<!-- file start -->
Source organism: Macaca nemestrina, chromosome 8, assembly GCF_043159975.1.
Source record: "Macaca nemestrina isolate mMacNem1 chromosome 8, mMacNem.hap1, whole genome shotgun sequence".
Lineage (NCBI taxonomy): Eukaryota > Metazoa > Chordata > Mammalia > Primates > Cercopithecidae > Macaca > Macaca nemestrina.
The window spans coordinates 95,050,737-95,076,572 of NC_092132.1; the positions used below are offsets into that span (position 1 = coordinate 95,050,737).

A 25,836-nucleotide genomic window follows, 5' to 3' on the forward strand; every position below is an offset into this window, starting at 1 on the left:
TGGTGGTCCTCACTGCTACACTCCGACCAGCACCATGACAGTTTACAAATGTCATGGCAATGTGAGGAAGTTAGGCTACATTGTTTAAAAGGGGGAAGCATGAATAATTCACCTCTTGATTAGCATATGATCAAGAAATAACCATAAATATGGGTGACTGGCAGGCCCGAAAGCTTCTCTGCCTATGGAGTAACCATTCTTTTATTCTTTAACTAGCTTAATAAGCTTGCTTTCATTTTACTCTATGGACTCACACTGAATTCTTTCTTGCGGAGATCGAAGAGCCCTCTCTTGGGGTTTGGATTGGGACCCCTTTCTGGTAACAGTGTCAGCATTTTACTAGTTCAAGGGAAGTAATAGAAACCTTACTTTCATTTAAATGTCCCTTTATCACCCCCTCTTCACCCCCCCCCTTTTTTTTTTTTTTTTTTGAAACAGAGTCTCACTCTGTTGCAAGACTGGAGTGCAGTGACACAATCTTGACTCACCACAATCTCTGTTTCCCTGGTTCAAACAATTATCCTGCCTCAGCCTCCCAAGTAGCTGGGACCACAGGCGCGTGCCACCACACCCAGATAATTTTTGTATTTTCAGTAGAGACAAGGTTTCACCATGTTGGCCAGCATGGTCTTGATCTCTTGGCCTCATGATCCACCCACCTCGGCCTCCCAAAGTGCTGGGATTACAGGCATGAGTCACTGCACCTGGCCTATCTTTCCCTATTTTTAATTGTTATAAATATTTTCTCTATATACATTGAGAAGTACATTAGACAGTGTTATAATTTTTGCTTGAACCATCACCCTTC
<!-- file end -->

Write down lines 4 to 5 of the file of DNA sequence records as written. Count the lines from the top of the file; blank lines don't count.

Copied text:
The window spans coordinates 95,050,737-95,076,572 of NC_092132.1; the positions used below are offsets into that span (position 1 = coordinate 95,050,737).

A 25,836-nucleotide genomic window follows, 5' to 3' on the forward strand; every position below is an offset into this window, starting at 1 on the left: